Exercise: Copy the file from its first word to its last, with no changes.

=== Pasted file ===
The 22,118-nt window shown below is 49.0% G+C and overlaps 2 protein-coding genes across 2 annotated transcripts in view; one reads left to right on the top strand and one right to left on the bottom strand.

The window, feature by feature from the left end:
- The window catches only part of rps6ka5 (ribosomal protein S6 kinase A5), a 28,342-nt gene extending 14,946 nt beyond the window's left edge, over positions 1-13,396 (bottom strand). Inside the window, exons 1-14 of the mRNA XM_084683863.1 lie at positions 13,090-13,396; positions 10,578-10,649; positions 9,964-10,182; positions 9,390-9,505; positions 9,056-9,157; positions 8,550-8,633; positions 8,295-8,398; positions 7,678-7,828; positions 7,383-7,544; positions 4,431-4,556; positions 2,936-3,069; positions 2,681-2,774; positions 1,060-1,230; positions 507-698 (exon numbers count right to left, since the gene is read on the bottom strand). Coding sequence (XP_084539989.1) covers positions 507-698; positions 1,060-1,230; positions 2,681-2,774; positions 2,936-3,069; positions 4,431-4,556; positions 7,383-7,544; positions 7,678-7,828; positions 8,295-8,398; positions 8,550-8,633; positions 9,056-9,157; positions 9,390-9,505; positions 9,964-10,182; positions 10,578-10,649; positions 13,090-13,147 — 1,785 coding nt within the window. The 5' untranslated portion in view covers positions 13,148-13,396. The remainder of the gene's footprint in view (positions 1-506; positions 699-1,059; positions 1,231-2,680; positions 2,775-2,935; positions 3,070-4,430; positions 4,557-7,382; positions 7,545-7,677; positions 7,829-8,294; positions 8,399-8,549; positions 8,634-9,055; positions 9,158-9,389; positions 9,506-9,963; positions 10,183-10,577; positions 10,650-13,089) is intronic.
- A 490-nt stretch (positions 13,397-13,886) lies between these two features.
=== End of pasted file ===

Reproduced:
The 22,118-nt window shown below is 49.0% G+C and overlaps 2 protein-coding genes across 2 annotated transcripts in view; one reads left to right on the top strand and one right to left on the bottom strand.

The window, feature by feature from the left end:
- The window catches only part of rps6ka5 (ribosomal protein S6 kinase A5), a 28,342-nt gene extending 14,946 nt beyond the window's left edge, over positions 1-13,396 (bottom strand). Inside the window, exons 1-14 of the mRNA XM_084683863.1 lie at positions 13,090-13,396; positions 10,578-10,649; positions 9,964-10,182; positions 9,390-9,505; positions 9,056-9,157; positions 8,550-8,633; positions 8,295-8,398; positions 7,678-7,828; positions 7,383-7,544; positions 4,431-4,556; positions 2,936-3,069; positions 2,681-2,774; positions 1,060-1,230; positions 507-698 (exon numbers count right to left, since the gene is read on the bottom strand). Coding sequence (XP_084539989.1) covers positions 507-698; positions 1,060-1,230; positions 2,681-2,774; positions 2,936-3,069; positions 4,431-4,556; positions 7,383-7,544; positions 7,678-7,828; positions 8,295-8,398; positions 8,550-8,633; positions 9,056-9,157; positions 9,390-9,505; positions 9,964-10,182; positions 10,578-10,649; positions 13,090-13,147 — 1,785 coding nt within the window. The 5' untranslated portion in view covers positions 13,148-13,396. The remainder of the gene's footprint in view (positions 1-506; positions 699-1,059; positions 1,231-2,680; positions 2,775-2,935; positions 3,070-4,430; positions 4,557-7,382; positions 7,545-7,677; positions 7,829-8,294; positions 8,399-8,549; positions 8,634-9,055; positions 9,158-9,389; positions 9,506-9,963; positions 10,183-10,577; positions 10,650-13,089) is intronic.
- A 490-nt stretch (positions 13,397-13,886) lies between these two features.